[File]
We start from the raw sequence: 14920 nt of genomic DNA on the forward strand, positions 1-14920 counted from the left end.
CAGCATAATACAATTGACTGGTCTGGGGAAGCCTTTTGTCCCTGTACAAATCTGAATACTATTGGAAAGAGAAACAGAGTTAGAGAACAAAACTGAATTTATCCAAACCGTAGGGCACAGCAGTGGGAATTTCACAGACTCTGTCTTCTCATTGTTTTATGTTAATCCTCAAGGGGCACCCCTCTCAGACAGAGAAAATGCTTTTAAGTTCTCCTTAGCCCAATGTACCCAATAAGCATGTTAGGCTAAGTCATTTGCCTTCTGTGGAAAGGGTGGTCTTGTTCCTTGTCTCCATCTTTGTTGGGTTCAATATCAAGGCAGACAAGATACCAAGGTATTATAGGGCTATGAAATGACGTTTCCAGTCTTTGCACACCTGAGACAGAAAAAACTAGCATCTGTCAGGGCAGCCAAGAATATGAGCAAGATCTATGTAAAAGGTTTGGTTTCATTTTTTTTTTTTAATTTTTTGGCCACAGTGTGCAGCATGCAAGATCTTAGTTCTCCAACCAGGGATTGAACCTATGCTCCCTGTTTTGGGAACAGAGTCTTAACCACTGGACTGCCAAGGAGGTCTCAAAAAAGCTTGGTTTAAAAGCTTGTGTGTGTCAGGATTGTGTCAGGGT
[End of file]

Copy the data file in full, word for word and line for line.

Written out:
We start from the raw sequence: 14920 nt of genomic DNA on the forward strand, positions 1-14920 counted from the left end.
CAGCATAATACAATTGACTGGTCTGGGGAAGCCTTTTGTCCCTGTACAAATCTGAATACTATTGGAAAGAGAAACAGAGTTAGAGAACAAAACTGAATTTATCCAAACCGTAGGGCACAGCAGTGGGAATTTCACAGACTCTGTCTTCTCATTGTTTTATGTTAATCCTCAAGGGGCACCCCTCTCAGACAGAGAAAATGCTTTTAAGTTCTCCTTAGCCCAATGTACCCAATAAGCATGTTAGGCTAAGTCATTTGCCTTCTGTGGAAAGGGTGGTCTTGTTCCTTGTCTCCATCTTTGTTGGGTTCAATATCAAGGCAGACAAGATACCAAGGTATTATAGGGCTATGAAATGACGTTTCCAGTCTTTGCACACCTGAGACAGAAAAAACTAGCATCTGTCAGGGCAGCCAAGAATATGAGCAAGATCTATGTAAAAGGTTTGGTTTCATTTTTTTTTTTTAATTTTTTGGCCACAGTGTGCAGCATGCAAGATCTTAGTTCTCCAACCAGGGATTGAACCTATGCTCCCTGTTTTGGGAACAGAGTCTTAACCACTGGACTGCCAAGGAGGTCTCAAAAAAGCTTGGTTTAAAAGCTTGTGTGTGTCAGGATTGTGTCAGGGT